- Split Black gram / Chana Daal – 150 gm
- Grated coconut – 3 to 4 tbs
- Refined flour/Maida or Rice flour – 2 tbs
- Baking powder – 2 pinch.
- For sugar syrup – 1 cup sugar in 2 cups water.
- Cardamom ( powdered) – 1/2 tsp.
- Refined oil – for deep frying.
- Soak daal in water for at least 3 to 4 hours or overnight.
- For preparing your sugar syrup, melt the sugar with the required amount of water in a pan and bring it to boil by stirring in between, over a medium flame.
- Boil the syrup till it feels slightly sticky to your fingers.
- Add powdered cardamom and keep aside the prepared syrup.
- Boil the soaked daal in pressure cooker for 1 to 2 whistles or till the daal becomes soft i.e. you can easily mash the daal grains by pressing with your fingers. (Note : The daal grains should be soft but it should not disintegrate).
- Strain the daal properly in a strainer and leave for sometime to drain off the water completely.
- Grind the boiled daal using a grinder to make a smooth mash or you may also mash it using your hand. ( Note : The mash should be very smooth so that no granules are left).
- Add grated coconut, maida & baking powder to the mashed daal mixture and mix them nicely with your hand to make a dough.
- Take small portions of the dough and roll into desired shape using your palm and fingers to make your pithas. You can give them any shape of your choice like disc shaped or roundel, ovals or patty shape. I prefer this particular shape as this shape easily absorbs the sugar syrup uniformly.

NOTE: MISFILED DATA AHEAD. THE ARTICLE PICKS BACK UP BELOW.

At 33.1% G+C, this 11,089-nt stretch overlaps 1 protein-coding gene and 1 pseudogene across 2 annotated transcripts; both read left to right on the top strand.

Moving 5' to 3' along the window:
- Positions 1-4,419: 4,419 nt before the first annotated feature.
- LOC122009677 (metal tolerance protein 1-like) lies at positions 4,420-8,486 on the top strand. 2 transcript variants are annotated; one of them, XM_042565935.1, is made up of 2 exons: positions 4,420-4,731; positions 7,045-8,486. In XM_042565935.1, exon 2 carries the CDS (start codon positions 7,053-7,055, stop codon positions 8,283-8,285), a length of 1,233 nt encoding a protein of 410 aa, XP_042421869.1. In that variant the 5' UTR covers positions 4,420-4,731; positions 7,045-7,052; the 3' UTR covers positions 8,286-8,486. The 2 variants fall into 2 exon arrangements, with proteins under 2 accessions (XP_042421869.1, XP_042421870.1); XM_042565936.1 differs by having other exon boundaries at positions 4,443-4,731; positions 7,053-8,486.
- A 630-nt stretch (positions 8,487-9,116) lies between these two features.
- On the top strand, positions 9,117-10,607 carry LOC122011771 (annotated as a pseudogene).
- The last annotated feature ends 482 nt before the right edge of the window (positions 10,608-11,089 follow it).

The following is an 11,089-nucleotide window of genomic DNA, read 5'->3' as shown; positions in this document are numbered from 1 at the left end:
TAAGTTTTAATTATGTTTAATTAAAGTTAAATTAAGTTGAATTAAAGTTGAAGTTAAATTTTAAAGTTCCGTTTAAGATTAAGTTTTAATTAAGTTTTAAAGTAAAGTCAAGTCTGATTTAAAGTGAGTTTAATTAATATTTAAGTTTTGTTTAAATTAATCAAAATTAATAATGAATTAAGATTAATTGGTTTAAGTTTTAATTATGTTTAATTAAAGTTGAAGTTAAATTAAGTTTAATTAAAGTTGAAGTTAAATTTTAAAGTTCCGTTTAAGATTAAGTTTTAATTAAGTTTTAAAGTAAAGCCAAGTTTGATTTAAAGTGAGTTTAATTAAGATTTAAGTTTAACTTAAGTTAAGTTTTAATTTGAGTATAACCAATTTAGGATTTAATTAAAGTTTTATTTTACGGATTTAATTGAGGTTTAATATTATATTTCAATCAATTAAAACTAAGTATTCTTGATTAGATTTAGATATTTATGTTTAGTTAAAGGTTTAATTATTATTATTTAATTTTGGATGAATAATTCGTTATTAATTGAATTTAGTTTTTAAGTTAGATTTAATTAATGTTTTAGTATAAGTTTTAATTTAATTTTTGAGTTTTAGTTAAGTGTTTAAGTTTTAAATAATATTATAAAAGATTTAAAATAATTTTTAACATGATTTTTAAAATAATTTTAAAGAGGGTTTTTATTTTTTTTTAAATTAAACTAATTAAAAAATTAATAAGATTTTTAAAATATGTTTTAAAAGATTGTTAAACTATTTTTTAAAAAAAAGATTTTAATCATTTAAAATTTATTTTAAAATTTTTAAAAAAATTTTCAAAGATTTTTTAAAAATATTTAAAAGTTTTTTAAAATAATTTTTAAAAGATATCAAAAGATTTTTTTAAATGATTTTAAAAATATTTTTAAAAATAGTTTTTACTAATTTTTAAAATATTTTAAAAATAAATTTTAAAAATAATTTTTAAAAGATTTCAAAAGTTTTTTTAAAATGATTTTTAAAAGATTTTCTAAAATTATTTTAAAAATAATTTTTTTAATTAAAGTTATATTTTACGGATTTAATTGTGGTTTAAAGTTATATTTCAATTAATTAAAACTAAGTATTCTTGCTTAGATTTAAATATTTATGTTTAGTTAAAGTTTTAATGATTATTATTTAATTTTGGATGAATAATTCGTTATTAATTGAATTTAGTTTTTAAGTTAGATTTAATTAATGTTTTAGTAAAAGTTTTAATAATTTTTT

- Sprinkle little flour on a plate or tray and spread the pithas over it.
- Heat oil in a wok or kadhai. (Note: Use a small kadhai so that your pithas can float nicely in the oil, thus minimizing the usage of oil).
- Drop your pithas one by one and fry over a low flame by turning both the sides till light brown in colour. ( Note : Your first pitha will determine whether your pitha mix is perfect or not. If your pitha disintegrates after dropping in the oil, take it out immediately or else you have to strain your oil as the particles may again lead your pitha to disintegrate ).
- Take out the fried pitha by straining off the oil and drop it immediately in the sugar syrup.
- Let it soak in the syrup for 2-3 minutes.
- Take out and serve the crispy, hot and juicy pitha(s) immediately or store them for later. If you are serving it later, just sprinkle little sugar syrup over it before serving to get that extra relish.
- If your pitha disintegrates after dropping in the oil that means you have to make some changes in the pitha mix i.e. add little more maida to the mix so that it helps in the binding of pitha(s).
- Make sure your oil is hot enough otherwise your pitha may disintegrate.
- If you are not using baking powder, your pitha may sometimes soak less syrup. In that case, you have to add baking powder to the mix. Also, less juicy pitha(s) may be due to excess maida or rice flour in the mix. For that, you have to add little more mashed daal to it.